In this week’s Acton Commentary, “Commodifying Compassion,” I look at the instinct to judge a society’s commitment to charity by the level of material expenditure, particularly by the government. One of the things I think is true in this conversation is that our material commitments do show something about our spiritual concerns. So I can agree with Brian McLaren, then, that “America’s Greatest Deficit is Spiritual, Not Merely Financial.”
But where I can’t go with him is to the conclusion that changing levels of material assistance by definition has some kind of spiritual consequence or cause. Thus, even while McLaren writes that we need to “face our basic spirituality deficit,” he still judges the “compassion deficit” in terms of cutting material “services to the poor, the elderly, the sick, minorities, and to children.”
Over at The French Revolution, David French asked pointedly in this regard, “Does more spending equal more compassion?” He focuses particularly on the “how” question of social spending:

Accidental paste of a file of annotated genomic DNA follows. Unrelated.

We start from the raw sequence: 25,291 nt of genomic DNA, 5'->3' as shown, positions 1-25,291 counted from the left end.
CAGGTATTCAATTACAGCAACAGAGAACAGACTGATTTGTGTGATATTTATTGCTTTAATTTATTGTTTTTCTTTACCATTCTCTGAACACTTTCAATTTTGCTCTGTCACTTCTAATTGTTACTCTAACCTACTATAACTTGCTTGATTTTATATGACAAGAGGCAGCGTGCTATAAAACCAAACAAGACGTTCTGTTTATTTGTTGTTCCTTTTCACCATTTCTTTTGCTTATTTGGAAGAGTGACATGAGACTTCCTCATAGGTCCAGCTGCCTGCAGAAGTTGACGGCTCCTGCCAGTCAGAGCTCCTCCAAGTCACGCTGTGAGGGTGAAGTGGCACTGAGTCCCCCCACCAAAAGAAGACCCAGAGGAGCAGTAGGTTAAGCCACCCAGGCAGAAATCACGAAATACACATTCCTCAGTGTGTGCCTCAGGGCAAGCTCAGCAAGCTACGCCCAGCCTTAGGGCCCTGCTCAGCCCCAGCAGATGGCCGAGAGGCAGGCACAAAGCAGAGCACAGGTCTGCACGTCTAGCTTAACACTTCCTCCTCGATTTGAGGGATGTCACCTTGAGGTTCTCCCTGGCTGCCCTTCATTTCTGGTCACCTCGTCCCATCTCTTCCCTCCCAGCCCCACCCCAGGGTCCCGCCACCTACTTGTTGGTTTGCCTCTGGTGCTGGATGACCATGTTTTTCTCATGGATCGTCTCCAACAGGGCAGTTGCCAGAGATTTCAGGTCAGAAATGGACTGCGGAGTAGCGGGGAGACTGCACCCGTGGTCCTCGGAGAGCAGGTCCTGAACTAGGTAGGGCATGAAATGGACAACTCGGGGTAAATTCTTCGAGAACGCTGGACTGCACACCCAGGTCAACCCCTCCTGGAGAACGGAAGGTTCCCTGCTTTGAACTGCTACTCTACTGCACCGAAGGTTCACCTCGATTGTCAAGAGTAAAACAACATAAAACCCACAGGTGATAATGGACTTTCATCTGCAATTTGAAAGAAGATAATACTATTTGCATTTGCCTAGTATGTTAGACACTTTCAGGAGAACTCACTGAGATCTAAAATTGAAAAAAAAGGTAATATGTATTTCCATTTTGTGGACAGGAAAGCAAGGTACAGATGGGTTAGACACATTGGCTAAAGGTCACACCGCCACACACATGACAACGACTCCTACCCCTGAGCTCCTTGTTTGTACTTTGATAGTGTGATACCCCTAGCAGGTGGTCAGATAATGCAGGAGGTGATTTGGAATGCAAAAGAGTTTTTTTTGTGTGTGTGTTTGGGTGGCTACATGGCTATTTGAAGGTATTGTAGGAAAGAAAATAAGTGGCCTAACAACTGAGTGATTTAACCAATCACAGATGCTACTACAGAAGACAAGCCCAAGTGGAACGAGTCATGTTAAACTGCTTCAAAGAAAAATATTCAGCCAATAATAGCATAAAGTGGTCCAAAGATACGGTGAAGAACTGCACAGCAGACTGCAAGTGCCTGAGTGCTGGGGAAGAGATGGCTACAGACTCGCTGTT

All too often it seems that the religious left virtually takes for granted that the hundreds of billions of dollars spent fighting poverty and funding education (to take two examples) represent money well spent and that cutting that funding is “balancing the budget on the backs of the poor” or “sacrificing our children’s future.”
French makes some very good points, particularly about the cultural (rather than merely material) aspects of poverty.
But in my piece this week I also focus on the “who” and the “why” questions of material assistance. I contend, “An EBT card issued by a government official shouldn’t be judged to be the same as a ‘cup of cold water’ given by a Christian in the name of Jesus Christ.” I also conclude by examining what the case of the widow’s offering (Luke 21:1-4 NIV) teaches us.